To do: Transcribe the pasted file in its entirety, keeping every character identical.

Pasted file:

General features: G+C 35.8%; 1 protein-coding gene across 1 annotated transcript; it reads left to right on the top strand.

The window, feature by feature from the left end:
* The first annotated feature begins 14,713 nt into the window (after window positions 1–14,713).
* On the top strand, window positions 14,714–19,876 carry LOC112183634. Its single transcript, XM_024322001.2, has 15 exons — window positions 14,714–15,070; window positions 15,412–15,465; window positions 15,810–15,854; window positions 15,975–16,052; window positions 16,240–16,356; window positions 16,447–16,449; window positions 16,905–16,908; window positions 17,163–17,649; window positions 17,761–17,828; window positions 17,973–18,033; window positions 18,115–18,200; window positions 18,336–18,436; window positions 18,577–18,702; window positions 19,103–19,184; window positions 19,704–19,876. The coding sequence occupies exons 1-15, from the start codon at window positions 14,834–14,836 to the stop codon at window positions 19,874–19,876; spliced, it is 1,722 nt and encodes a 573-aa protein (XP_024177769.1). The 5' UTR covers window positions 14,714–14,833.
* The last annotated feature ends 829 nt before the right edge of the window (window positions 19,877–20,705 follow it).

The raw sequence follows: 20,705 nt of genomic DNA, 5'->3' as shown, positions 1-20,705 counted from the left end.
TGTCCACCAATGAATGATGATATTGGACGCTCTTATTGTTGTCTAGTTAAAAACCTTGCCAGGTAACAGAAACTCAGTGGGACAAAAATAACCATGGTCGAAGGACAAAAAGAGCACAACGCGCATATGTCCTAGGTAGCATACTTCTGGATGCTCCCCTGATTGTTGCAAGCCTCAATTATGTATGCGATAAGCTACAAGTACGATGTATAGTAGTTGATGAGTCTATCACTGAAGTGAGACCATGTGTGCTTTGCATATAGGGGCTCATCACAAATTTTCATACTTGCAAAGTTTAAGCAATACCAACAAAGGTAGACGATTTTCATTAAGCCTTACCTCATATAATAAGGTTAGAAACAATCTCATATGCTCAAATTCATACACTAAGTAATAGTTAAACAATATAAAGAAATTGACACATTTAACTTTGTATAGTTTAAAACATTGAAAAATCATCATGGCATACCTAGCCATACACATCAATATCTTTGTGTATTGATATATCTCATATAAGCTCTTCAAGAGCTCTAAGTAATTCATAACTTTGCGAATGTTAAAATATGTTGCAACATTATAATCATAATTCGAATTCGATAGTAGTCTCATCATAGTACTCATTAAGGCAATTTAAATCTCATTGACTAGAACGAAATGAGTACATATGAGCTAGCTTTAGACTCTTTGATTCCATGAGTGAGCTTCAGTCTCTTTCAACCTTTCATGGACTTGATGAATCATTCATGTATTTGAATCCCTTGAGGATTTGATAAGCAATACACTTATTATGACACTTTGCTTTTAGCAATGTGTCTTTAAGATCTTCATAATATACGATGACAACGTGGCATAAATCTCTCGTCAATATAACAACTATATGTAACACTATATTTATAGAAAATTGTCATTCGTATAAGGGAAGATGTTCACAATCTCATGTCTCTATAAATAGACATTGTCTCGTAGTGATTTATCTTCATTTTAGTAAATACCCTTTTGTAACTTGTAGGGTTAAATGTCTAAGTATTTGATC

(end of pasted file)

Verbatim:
General features: G+C 35.8%; 1 protein-coding gene across 1 annotated transcript; it reads left to right on the top strand.

The window, feature by feature from the left end:
* The first annotated feature begins 14,713 nt into the window (after window positions 1–14,713).
* On the top strand, window positions 14,714–19,876 carry LOC112183634. Its single transcript, XM_024322001.2, has 15 exons — window positions 14,714–15,070; window positions 15,412–15,465; window positions 15,810–15,854; window positions 15,975–16,052; window positions 16,240–16,356; window positions 16,447–16,449; window positions 16,905–16,908; window positions 17,163–17,649; window positions 17,761–17,828; window positions 17,973–18,033; window positions 18,115–18,200; window positions 18,336–18,436; window positions 18,577–18,702; window positions 19,103–19,184; window positions 19,704–19,876. The coding sequence occupies exons 1-15, from the start codon at window positions 14,834–14,836 to the stop codon at window positions 19,874–19,876; spliced, it is 1,722 nt and encodes a 573-aa protein (XP_024177769.1). The 5' UTR covers window positions 14,714–14,833.
* The last annotated feature ends 829 nt before the right edge of the window (window positions 19,877–20,705 follow it).

The raw sequence follows: 20,705 nt of genomic DNA, 5'->3' as shown, positions 1-20,705 counted from the left end.
TGTCCACCAATGAATGATGATATTGGACGCTCTTATTGTTGTCTAGTTAAAAACCTTGCCAGGTAACAGAAACTCAGTGGGACAAAAATAACCATGGTCGAAGGACAAAAAGAGCACAACGCGCATATGTCCTAGGTAGCATACTTCTGGATGCTCCCCTGATTGTTGCAAGCCTCAATTATGTATGCGATAAGCTACAAGTACGATGTATAGTAGTTGATGAGTCTATCACTGAAGTGAGACCATGTGTGCTTTGCATATAGGGGCTCATCACAAATTTTCATACTTGCAAAGTTTAAGCAATACCAACAAAGGTAGACGATTTTCATTAAGCCTTACCTCATATAATAAGGTTAGAAACAATCTCATATGCTCAAATTCATACACTAAGTAATAGTTAAACAATATAAAGAAATTGACACATTTAACTTTGTATAGTTTAAAACATTGAAAAATCATCATGGCATACCTAGCCATACACATCAATATCTTTGTGTATTGATATATCTCATATAAGCTCTTCAAGAGCTCTAAGTAATTCATAACTTTGCGAATGTTAAAATATGTTGCAACATTATAATCATAATTCGAATTCGATAGTAGTCTCATCATAGTACTCATTAAGGCAATTTAAATCTCATTGACTAGAACGAAATGAGTACATATGAGCTAGCTTTAGACTCTTTGATTCCATGAGTGAGCTTCAGTCTCTTTCAACCTTTCATGGACTTGATGAATCATTCATGTATTTGAATCCCTTGAGGATTTGATAAGCAATACACTTATTATGACACTTTGCTTTTAGCAATGTGTCTTTAAGATCTTCATAATATACGATGACAACGTGGCATAAATCTCTCGTCAATATAACAACTATATGTAACACTATATTTATAGAAAATTGTCATTCGTATAAGGGAAGATGTTCACAATCTCATGTCTCTATAAATAGACATTGTCTCGTAGTGATTTATCTTCATTTTAGTAAATACCCTTTTGTAACTTGTAGGGTTAAATGTCTAAGTATTTGATC